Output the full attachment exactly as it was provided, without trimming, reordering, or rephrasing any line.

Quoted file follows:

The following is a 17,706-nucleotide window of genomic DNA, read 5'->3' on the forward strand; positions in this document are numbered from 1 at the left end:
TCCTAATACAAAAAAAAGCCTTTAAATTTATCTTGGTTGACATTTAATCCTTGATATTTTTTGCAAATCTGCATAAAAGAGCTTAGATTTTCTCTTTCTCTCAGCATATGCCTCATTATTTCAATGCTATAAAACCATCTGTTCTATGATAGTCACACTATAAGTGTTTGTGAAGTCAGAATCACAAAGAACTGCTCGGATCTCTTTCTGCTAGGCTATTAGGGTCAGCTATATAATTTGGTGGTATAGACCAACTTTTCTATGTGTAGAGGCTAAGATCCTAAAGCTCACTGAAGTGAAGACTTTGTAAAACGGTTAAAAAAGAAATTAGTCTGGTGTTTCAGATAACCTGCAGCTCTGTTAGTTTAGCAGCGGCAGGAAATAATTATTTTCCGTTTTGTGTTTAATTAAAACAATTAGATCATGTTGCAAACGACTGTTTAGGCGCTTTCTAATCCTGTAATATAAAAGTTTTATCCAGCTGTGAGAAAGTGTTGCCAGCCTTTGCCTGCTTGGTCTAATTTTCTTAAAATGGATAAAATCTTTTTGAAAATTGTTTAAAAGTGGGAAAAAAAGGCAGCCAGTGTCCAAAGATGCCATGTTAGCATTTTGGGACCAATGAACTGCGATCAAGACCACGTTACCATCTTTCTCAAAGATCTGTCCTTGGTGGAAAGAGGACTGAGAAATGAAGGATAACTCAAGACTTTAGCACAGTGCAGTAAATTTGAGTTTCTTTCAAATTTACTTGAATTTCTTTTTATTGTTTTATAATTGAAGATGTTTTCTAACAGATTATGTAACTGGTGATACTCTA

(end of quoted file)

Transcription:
The following is a 17,706-nucleotide window of genomic DNA, read 5'->3' on the forward strand; positions in this document are numbered from 1 at the left end:
TCCTAATACAAAAAAAAGCCTTTAAATTTATCTTGGTTGACATTTAATCCTTGATATTTTTTGCAAATCTGCATAAAAGAGCTTAGATTTTCTCTTTCTCTCAGCATATGCCTCATTATTTCAATGCTATAAAACCATCTGTTCTATGATAGTCACACTATAAGTGTTTGTGAAGTCAGAATCACAAAGAACTGCTCGGATCTCTTTCTGCTAGGCTATTAGGGTCAGCTATATAATTTGGTGGTATAGACCAACTTTTCTATGTGTAGAGGCTAAGATCCTAAAGCTCACTGAAGTGAAGACTTTGTAAAACGGTTAAAAAAGAAATTAGTCTGGTGTTTCAGATAACCTGCAGCTCTGTTAGTTTAGCAGCGGCAGGAAATAATTATTTTCCGTTTTGTGTTTAATTAAAACAATTAGATCATGTTGCAAACGACTGTTTAGGCGCTTTCTAATCCTGTAATATAAAAGTTTTATCCAGCTGTGAGAAAGTGTTGCCAGCCTTTGCCTGCTTGGTCTAATTTTCTTAAAATGGATAAAATCTTTTTGAAAATTGTTTAAAAGTGGGAAAAAAAGGCAGCCAGTGTCCAAAGATGCCATGTTAGCATTTTGGGACCAATGAACTGCGATCAAGACCACGTTACCATCTTTCTCAAAGATCTGTCCTTGGTGGAAAGAGGACTGAGAAATGAAGGATAACTCAAGACTTTAGCACAGTGCAGTAAATTTGAGTTTCTTTCAAATTTACTTGAATTTCTTTTTATTGTTTTATAATTGAAGATGTTTTCTAACAGATTATGTAACTGGTGATACTCTA